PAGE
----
Look for signs of a deep interest in gaming. The resume should indicate gaming as a way of life, not just a job. Modding experience is especially a key sign. Anyone who wants to be a game designer has an extensive record of making games in their spare time, for free: making levels for favorite games, modding, writing game material, creating board games, RPG background, story writing, etc.
This is almost a stereotype now, but it’s there for a reason. Having something – anything – in your portfolio shows that You Mean Business and have something tangible you can point to that shows:
- Your writing skills (and yes, spelling and grammar count)
- Your ability to stay with a project to completion (if we’re going to invest in training you in our tools and procedures, this is kind of a big deal)
- Your knowledge of what makes something fun
Another important trait, which the article somewhat hints at but not enough, is passionate opinion. For those who read MMO message boards, it may be a surprise that this can be difficult to find sometimes. For those who read this blog, it may even be more of a surprise that *I* had the problem of not expressing a strong opinion in interviews when I started interviewing as a designer. Luckily, someone pointed out that, you know, based on the past 10 years of my writing, they really did expect me to have an opinion or 12. It was OK.
In my last position, I interviewed a lot of designers. The ones we hired were ones that had something to show in many cases – but also the ones that had opinions and passion. My favorite question was, when asking someone what MMO they were currently playing (it was always World of Warcraft) to ask them what was their least favorite zone and why. The ones that shrugged and said “eh, I kinda liked them all” sent up danger flares. The ones that could explain passionately why they hated the CRAP out of Stranglethorn Vale passed. The one that said no, he actually couldn’t stand Nagrand, and listed off some very good reasons why, got to be our lead world builder. And I liked Nagrand.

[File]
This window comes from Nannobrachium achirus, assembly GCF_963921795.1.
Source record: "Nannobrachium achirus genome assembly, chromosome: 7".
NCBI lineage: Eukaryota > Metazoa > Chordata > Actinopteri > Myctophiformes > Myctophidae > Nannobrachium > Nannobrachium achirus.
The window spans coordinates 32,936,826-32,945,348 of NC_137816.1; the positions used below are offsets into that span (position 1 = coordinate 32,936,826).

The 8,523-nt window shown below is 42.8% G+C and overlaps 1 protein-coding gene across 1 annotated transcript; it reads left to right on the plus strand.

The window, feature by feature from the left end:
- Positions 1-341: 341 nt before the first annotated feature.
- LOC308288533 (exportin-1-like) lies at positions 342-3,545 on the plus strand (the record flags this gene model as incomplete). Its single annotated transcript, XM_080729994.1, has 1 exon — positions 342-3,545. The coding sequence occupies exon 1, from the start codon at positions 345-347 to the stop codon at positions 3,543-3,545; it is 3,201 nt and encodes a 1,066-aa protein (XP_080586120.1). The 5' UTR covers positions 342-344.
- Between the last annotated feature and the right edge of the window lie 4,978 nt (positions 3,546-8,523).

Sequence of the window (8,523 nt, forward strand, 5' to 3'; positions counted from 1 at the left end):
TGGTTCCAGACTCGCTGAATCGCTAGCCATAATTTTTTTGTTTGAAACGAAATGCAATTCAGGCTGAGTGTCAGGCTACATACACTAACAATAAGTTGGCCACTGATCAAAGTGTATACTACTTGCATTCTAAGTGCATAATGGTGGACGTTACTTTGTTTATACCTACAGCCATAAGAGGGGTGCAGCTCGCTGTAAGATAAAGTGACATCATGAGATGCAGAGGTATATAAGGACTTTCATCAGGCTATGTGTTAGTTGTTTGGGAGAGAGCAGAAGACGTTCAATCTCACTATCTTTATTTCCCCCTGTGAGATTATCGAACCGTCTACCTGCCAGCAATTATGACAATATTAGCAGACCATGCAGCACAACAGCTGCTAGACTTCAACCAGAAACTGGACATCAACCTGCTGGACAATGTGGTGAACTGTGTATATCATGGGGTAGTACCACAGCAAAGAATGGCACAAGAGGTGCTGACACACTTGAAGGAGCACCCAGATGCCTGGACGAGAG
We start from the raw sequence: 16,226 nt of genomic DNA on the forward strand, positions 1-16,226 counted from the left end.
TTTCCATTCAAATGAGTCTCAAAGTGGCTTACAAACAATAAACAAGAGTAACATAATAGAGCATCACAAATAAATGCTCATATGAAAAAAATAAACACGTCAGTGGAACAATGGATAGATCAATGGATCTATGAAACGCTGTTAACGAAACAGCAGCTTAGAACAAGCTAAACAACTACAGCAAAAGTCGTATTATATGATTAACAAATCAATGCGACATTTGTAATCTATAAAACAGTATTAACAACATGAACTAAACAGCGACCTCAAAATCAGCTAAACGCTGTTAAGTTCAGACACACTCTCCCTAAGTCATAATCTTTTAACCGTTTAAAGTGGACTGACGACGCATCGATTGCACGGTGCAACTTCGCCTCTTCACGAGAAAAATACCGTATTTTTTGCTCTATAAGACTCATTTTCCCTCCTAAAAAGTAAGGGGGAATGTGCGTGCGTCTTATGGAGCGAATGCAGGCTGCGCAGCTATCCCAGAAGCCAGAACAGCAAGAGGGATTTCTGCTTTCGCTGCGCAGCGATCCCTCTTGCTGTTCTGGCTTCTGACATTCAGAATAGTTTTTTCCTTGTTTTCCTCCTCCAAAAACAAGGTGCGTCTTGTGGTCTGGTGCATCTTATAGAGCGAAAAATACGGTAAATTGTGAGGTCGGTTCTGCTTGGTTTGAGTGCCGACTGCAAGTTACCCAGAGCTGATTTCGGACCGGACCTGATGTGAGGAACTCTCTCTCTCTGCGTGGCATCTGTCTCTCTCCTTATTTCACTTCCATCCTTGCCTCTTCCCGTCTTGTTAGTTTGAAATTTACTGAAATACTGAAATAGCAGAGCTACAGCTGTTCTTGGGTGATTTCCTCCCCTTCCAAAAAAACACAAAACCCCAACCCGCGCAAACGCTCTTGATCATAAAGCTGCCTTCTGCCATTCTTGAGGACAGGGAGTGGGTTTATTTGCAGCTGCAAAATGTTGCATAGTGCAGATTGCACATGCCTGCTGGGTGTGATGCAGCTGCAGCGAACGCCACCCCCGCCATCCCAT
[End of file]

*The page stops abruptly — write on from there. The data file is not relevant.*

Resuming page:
Of course, you also have to do the other usual job interview stuff. Be personable, approachable, don’t check your watch 15 times during the interview (several did this) and above all, when we ask you what you did at your last job, don’t say “I was pretty burned out, so I did nothing but run BGs with my shadow priest all day” (yes, someone did this).
Then, for reasons I’m sure everyone’s pretty well aware of by now (hi2u, exploding Austin dev community!) I got to swallow my pride and do the interview circuit my own bad self. Strongly expressed opinions told while smiling? Check. Humility laced with self-assertiveness? Check. Prior body of work? Che… oh wait, we didn’t actually SHIP anything at NCsoft, and my sole design contribution to DAOC was an /autoloot command 2 weeks before I left. Guess I’d better wave my arms a lot for dramatic effect! It helped that I could wax eloquently on this point:
No design survives first contact with code: Ask them to describe an example of a feature change/cut and how they adapted to it. If they worked on a game, they should be able to describe at least one feature in the original design that was cut (for whatever reason), and describe why they chose that feature and how it impacted the rest of the game.
Oh BOY could I wax eloquently on that point. Dealing with this makes you an experienced designer/bitter, jaded old man. Some of the engineers came with me to John Galt from our project at NC, and they STILL taunt me about the long and painful process we went through. “So how doable do you think [random very reasonable design spec] is?” “You’ll never see it, and two years from now you’ll be drinking heavily and cursing my name.” “Right. Carry on.”